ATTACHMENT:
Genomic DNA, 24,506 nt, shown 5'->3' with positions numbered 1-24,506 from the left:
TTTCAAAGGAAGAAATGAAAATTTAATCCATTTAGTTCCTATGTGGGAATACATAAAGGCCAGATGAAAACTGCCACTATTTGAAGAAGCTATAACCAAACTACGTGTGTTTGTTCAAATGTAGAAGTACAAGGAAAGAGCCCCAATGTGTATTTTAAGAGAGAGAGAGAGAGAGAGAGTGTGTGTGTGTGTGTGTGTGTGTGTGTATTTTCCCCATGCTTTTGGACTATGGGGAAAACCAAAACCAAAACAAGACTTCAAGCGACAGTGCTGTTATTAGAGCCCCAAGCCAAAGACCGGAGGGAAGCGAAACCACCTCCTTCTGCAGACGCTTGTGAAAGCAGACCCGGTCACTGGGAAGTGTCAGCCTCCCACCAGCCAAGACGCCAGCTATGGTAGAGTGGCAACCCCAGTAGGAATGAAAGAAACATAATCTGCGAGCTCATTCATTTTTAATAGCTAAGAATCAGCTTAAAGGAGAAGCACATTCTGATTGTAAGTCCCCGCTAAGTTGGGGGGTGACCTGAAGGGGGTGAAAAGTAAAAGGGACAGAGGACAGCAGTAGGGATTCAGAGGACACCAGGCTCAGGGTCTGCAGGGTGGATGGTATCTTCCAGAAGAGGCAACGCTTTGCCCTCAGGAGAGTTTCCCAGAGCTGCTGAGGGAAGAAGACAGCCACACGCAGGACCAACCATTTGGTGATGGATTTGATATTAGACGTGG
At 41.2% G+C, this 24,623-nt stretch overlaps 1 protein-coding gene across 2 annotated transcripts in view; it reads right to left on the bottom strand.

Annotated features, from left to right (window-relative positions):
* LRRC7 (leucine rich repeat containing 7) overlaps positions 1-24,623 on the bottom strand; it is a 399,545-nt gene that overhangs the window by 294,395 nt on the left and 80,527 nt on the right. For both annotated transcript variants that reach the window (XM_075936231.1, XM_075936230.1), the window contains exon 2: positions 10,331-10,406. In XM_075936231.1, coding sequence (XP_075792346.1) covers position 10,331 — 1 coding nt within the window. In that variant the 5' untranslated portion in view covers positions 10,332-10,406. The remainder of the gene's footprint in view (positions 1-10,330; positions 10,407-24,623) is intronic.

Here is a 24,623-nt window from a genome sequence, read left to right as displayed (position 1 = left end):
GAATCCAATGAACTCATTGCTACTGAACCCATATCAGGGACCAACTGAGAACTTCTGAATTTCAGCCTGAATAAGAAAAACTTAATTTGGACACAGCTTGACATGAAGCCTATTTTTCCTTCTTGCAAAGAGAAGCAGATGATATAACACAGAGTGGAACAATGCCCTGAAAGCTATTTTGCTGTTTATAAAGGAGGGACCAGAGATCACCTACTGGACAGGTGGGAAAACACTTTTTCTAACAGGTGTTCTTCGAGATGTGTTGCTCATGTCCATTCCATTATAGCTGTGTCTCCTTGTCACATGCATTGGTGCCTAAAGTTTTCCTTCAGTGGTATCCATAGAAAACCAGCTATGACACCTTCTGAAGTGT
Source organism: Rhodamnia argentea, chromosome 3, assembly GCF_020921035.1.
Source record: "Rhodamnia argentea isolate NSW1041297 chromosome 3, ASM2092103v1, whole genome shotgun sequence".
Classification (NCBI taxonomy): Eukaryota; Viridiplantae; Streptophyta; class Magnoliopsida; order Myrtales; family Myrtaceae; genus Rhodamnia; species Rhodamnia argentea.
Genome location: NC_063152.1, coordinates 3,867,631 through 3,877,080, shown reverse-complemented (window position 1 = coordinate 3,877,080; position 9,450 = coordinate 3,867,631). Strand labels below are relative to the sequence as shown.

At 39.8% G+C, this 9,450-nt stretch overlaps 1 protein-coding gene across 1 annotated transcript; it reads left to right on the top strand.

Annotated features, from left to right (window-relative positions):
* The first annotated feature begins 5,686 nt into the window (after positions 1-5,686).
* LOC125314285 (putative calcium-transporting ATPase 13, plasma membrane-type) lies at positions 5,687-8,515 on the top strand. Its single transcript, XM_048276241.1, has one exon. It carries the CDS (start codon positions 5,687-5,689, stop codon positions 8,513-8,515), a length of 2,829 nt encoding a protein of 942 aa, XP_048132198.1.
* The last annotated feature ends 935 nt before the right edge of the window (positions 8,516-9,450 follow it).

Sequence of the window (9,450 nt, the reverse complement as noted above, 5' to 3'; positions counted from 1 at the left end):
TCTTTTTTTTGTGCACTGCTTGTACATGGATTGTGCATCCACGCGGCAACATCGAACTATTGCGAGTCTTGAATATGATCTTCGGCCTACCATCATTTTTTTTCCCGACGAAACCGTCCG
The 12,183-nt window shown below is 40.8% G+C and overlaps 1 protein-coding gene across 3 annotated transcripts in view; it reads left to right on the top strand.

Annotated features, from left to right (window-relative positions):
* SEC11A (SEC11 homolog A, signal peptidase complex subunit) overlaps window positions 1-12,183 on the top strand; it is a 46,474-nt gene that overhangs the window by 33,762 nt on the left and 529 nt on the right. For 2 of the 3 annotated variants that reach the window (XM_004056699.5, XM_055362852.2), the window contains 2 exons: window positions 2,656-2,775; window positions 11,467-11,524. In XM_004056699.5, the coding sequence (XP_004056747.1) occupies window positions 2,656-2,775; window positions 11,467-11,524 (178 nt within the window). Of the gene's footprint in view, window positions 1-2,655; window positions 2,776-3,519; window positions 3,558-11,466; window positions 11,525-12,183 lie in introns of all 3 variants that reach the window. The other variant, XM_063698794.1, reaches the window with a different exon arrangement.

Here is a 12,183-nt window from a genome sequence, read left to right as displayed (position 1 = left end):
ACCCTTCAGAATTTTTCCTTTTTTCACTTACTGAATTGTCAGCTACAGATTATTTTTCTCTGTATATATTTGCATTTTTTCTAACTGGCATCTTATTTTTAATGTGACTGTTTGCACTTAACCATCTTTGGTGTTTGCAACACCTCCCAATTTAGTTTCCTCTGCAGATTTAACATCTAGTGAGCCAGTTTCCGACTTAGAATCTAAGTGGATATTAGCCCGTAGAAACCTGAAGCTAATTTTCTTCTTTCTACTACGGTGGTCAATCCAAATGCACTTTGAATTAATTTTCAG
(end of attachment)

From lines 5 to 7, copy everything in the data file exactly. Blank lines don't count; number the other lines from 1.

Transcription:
* LRRC7 (leucine rich repeat containing 7) overlaps positions 1-24,623 on the bottom strand; it is a 399,545-nt gene that overhangs the window by 294,395 nt on the left and 80,527 nt on the right. For both annotated transcript variants that reach the window (XM_075936231.1, XM_075936230.1), the window contains exon 2: positions 10,331-10,406. In XM_075936231.1, coding sequence (XP_075792346.1) covers position 10,331 — 1 coding nt within the window. In that variant the 5' untranslated portion in view covers positions 10,332-10,406. The remainder of the gene's footprint in view (positions 1-10,330; positions 10,407-24,623) is intronic.

Here is a 24,623-nt window from a genome sequence, read left to right as displayed (position 1 = left end):
GAATCCAATGAACTCATTGCTACTGAACCCATATCAGGGACCAACTGAGAACTTCTGAATTTCAGCCTGAATAAGAAAAACTTAATTTGGACACAGCTTGACATGAAGCCTATTTTTCCTTCTTGCAAAGAGAAGCAGATGATATAACACAGAGTGGAACAATGCCCTGAAAGCTATTTTGCTGTTTATAAAGGAGGGACCAGAGATCACCTACTGGACAGGTGGGAAAACACTTTTTCTAACAGGTGTTCTTCGAGATGTGTTGCTCATGTCCATTCCATTATAGCTGTGTCTCCTTGTCACATGCATTGGTGCCTAAAGTTTTCCTTCAGTGGTATCCATAGAAAACCAGCTATGACACCTTCTGAAGTGT